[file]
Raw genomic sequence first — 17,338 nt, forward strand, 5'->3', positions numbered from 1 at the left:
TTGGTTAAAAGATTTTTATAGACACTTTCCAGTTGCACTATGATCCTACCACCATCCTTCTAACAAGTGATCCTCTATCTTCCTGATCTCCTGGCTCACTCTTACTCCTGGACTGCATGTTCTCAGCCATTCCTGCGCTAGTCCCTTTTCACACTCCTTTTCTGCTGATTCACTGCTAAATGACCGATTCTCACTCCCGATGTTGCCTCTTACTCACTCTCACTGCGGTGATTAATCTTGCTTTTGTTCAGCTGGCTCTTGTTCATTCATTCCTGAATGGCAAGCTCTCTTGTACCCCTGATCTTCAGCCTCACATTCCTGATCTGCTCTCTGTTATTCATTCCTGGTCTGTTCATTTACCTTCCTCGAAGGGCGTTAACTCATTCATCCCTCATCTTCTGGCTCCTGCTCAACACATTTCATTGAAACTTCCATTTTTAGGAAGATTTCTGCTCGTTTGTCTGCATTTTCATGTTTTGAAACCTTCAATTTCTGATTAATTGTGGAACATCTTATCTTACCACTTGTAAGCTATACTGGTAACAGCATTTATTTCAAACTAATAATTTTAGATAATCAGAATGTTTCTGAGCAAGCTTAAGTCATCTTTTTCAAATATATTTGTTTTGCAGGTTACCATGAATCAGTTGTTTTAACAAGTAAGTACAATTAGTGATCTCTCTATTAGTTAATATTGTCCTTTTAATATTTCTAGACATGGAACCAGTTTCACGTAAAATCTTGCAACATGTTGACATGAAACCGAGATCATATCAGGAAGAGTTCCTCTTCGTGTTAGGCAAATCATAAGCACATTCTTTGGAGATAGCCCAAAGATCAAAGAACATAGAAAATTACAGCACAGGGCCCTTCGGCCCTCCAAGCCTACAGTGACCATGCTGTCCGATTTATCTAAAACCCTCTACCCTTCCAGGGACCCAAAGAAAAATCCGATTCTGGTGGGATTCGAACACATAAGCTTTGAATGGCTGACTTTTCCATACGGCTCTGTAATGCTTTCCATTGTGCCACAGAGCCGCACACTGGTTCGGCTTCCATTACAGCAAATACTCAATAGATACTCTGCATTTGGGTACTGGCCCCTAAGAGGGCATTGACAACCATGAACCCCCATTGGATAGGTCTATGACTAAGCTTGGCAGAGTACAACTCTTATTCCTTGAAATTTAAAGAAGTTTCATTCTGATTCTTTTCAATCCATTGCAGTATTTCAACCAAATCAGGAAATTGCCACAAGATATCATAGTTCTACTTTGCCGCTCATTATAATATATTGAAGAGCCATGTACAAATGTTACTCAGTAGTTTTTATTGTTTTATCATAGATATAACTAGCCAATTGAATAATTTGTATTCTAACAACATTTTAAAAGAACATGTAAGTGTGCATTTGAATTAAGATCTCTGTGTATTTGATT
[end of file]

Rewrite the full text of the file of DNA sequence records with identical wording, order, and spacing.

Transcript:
Raw genomic sequence first — 17,338 nt, forward strand, 5'->3', positions numbered from 1 at the left:
TTGGTTAAAAGATTTTTATAGACACTTTCCAGTTGCACTATGATCCTACCACCATCCTTCTAACAAGTGATCCTCTATCTTCCTGATCTCCTGGCTCACTCTTACTCCTGGACTGCATGTTCTCAGCCATTCCTGCGCTAGTCCCTTTTCACACTCCTTTTCTGCTGATTCACTGCTAAATGACCGATTCTCACTCCCGATGTTGCCTCTTACTCACTCTCACTGCGGTGATTAATCTTGCTTTTGTTCAGCTGGCTCTTGTTCATTCATTCCTGAATGGCAAGCTCTCTTGTACCCCTGATCTTCAGCCTCACATTCCTGATCTGCTCTCTGTTATTCATTCCTGGTCTGTTCATTTACCTTCCTCGAAGGGCGTTAACTCATTCATCCCTCATCTTCTGGCTCCTGCTCAACACATTTCATTGAAACTTCCATTTTTAGGAAGATTTCTGCTCGTTTGTCTGCATTTTCATGTTTTGAAACCTTCAATTTCTGATTAATTGTGGAACATCTTATCTTACCACTTGTAAGCTATACTGGTAACAGCATTTATTTCAAACTAATAATTTTAGATAATCAGAATGTTTCTGAGCAAGCTTAAGTCATCTTTTTCAAATATATTTGTTTTGCAGGTTACCATGAATCAGTTGTTTTAACAAGTAAGTACAATTAGTGATCTCTCTATTAGTTAATATTGTCCTTTTAATATTTCTAGACATGGAACCAGTTTCACGTAAAATCTTGCAACATGTTGACATGAAACCGAGATCATATCAGGAAGAGTTCCTCTTCGTGTTAGGCAAATCATAAGCACATTCTTTGGAGATAGCCCAAAGATCAAAGAACATAGAAAATTACAGCACAGGGCCCTTCGGCCCTCCAAGCCTACAGTGACCATGCTGTCCGATTTATCTAAAACCCTCTACCCTTCCAGGGACCCAAAGAAAAATCCGATTCTGGTGGGATTCGAACACATAAGCTTTGAATGGCTGACTTTTCCATACGGCTCTGTAATGCTTTCCATTGTGCCACAGAGCCGCACACTGGTTCGGCTTCCATTACAGCAAATACTCAATAGATACTCTGCATTTGGGTACTGGCCCCTAAGAGGGCATTGACAACCATGAACCCCCATTGGATAGGTCTATGACTAAGCTTGGCAGAGTACAACTCTTATTCCTTGAAATTTAAAGAAGTTTCATTCTGATTCTTTTCAATCCATTGCAGTATTTCAACCAAATCAGGAAATTGCCACAAGATATCATAGTTCTACTTTGCCGCTCATTATAATATATTGAAGAGCCATGTACAAATGTTACTCAGTAGTTTTTATTGTTTTATCATAGATATAACTAGCCAATTGAATAATTTGTATTCTAACAACATTTTAAAAGAACATGTAAGTGTGCATTTGAATTAAGATCTCTGTGTATTTGATT